A country has every right to regulate who enters and remains within their borders. Their laws also determine what happens when someone violates those laws. Simple?

Hardly. The Federal government (See, Arizona v. United States [2012]) has exclusive jurisdiction over immigration law, and the enforcement of same. Plainly, ICE doesn't need Mayor Emanuel's permission to enter Chicago and detain persons illegally within the United States. Nor do they need the good mayor's input on how priorities are arranged regarding who is at the front of the "knock-and-talk" line.

Additionally, federal agents have access to all of the same data bases local cops do. And then some. I've arrested people in the past, only to receive a call from our friends at the FBI - "Why are you contacting him?" before I'd gotten to the station.

Finally, the "Immigration reform" engaged in by the outgoing administration was done by executive order. Like it or not (I express no opinion here) the next president can take that shit, or leave it. Deporting citizens of other countries who are here in violation of immigration laws, and who have criminal histories (See, eg Kate Steinle's murder) is reasonable, rational and justifiable.

So... WTF?!

I know, right? Here's the thing. If there are three million individuals illegally in the US who have criminal histories, that means there are close to ten million living mostly under the radar. You know those folks working their asses off, paying taxes (and social security), raising their kids to be decent and hoping to be left alone? Guess what.

When someone assaults them, rapes them or steals from them, you know what they do

Nothing. They suck it up because they are afraid to call the police. They are afraid of being deported by the officer who shows up to help them. They are easy prey to gang members, petty thieves and every other asshole looking to victimize vulnerable populations.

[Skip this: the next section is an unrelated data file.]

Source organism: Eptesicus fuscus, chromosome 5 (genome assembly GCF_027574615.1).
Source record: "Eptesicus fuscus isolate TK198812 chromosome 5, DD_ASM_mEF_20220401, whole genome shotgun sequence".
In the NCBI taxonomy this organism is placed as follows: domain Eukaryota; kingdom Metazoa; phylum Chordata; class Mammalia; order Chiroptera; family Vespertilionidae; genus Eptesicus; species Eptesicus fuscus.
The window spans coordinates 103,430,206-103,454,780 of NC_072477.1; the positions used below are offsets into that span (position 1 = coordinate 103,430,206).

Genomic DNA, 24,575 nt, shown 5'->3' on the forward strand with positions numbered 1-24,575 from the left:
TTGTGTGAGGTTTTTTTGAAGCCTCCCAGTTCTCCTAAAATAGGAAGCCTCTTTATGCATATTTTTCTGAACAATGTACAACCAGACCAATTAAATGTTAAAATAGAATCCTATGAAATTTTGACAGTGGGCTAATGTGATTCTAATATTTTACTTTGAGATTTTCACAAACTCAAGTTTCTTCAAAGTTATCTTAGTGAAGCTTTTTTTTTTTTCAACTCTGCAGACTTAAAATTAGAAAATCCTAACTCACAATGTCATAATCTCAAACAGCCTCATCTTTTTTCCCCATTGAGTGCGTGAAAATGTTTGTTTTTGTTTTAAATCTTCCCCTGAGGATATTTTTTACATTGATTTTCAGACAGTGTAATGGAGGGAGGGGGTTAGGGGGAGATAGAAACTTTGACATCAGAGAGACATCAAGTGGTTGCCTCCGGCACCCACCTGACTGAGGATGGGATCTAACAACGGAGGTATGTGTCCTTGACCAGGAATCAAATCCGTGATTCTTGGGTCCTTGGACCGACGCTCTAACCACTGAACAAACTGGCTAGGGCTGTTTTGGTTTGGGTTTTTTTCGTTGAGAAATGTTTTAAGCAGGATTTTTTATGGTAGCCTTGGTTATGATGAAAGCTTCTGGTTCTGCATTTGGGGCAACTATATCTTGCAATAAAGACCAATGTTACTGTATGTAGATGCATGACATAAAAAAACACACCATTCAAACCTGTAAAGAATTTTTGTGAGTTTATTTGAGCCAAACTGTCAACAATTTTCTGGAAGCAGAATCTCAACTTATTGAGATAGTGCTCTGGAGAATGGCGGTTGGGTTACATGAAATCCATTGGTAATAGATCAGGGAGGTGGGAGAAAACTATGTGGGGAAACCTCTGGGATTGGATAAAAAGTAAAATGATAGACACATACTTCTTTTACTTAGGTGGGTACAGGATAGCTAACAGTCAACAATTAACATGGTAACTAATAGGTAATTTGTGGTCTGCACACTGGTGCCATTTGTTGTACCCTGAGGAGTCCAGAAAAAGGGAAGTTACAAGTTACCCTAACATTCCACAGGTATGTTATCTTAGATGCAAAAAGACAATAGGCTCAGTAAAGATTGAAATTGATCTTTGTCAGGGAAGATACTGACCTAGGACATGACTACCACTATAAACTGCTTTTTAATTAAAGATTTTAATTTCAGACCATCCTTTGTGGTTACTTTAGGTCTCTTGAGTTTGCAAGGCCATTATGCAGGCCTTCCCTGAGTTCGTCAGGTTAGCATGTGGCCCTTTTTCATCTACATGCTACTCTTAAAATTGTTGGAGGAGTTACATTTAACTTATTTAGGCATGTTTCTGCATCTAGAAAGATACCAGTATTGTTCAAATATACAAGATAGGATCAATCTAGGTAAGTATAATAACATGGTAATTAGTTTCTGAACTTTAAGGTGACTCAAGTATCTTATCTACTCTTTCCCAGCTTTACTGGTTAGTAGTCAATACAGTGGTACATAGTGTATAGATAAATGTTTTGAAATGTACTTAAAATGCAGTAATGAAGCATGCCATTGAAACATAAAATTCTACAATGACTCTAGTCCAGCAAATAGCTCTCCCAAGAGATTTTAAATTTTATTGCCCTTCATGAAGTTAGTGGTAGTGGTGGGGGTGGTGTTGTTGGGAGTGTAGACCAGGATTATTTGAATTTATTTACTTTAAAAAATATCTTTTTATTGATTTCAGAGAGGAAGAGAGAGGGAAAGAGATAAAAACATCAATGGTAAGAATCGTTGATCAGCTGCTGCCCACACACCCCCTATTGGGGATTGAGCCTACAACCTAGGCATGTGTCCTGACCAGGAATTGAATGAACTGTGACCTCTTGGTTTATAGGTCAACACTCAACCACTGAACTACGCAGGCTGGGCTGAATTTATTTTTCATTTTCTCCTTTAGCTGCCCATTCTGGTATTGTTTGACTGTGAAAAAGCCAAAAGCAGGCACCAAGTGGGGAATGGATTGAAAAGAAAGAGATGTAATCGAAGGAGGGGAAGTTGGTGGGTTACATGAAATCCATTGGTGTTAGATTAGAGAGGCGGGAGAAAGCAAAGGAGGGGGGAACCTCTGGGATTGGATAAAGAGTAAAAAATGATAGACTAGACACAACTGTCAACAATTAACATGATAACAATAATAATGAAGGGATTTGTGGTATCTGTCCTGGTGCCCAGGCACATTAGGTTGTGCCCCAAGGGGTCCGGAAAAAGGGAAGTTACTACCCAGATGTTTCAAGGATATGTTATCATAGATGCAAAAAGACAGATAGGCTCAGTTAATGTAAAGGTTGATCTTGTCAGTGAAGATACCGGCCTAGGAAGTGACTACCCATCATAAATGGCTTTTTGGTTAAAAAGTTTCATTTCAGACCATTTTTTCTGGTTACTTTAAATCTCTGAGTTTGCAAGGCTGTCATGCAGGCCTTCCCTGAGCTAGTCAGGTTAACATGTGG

Getting into their communities is hard work. Gaining their trust takes years. It is painstaking, one individual at a time grunt-level law enforcement. Announcing a round up can screw up years of work.

Emanuel is a politician, playing a politician's game. His career doesn't matter to most cops.

The people we serve do.  

Sunday, November 13, 2016

Peacable Assembly

Circa August 2008, Pepsi Center. Denver, Colorado

The motives of protesters, despite shouted invectives and artfully-phrased signs, is sometimes hard to discern. Come with me...

I was one of two supervisors responsible for first floor security in the Pepsi Center during the Democratic National Convention. When trouble started, I usually made my way there, if only to have an idea of what we might have to do in response.

The mob had formed somewhere else, and materialized at the gate separating "The Venue" from the rest of Denver. A tall fence ringing the building ran along the north edge of Auraria Parkway, with breaks every so often where the magnetometers were. By the time I got there, protesters were shouting, rattling the small barricades set about (bike racks, actually) and putting on their best mad-as-hell faces. This was the "Recreate '68" crowd. Officers of my police department (including SWAT), Denver and Colorado Springs faced off.